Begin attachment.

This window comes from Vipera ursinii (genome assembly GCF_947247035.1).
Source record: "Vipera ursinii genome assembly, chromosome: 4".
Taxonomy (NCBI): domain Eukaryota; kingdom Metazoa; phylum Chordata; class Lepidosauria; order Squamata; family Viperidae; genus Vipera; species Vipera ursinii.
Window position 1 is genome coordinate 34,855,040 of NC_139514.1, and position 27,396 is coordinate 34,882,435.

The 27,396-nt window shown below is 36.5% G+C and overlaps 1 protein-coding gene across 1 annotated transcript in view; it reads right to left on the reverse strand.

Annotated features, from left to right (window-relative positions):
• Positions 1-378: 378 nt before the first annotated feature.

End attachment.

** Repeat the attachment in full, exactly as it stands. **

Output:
This window comes from Vipera ursinii (genome assembly GCF_947247035.1).
Source record: "Vipera ursinii genome assembly, chromosome: 4".
Taxonomy (NCBI): domain Eukaryota; kingdom Metazoa; phylum Chordata; class Lepidosauria; order Squamata; family Viperidae; genus Vipera; species Vipera ursinii.
Window position 1 is genome coordinate 34,855,040 of NC_139514.1, and position 27,396 is coordinate 34,882,435.

The 27,396-nt window shown below is 36.5% G+C and overlaps 1 protein-coding gene across 1 annotated transcript in view; it reads right to left on the reverse strand.

Annotated features, from left to right (window-relative positions):
• Positions 1-378: 378 nt before the first annotated feature.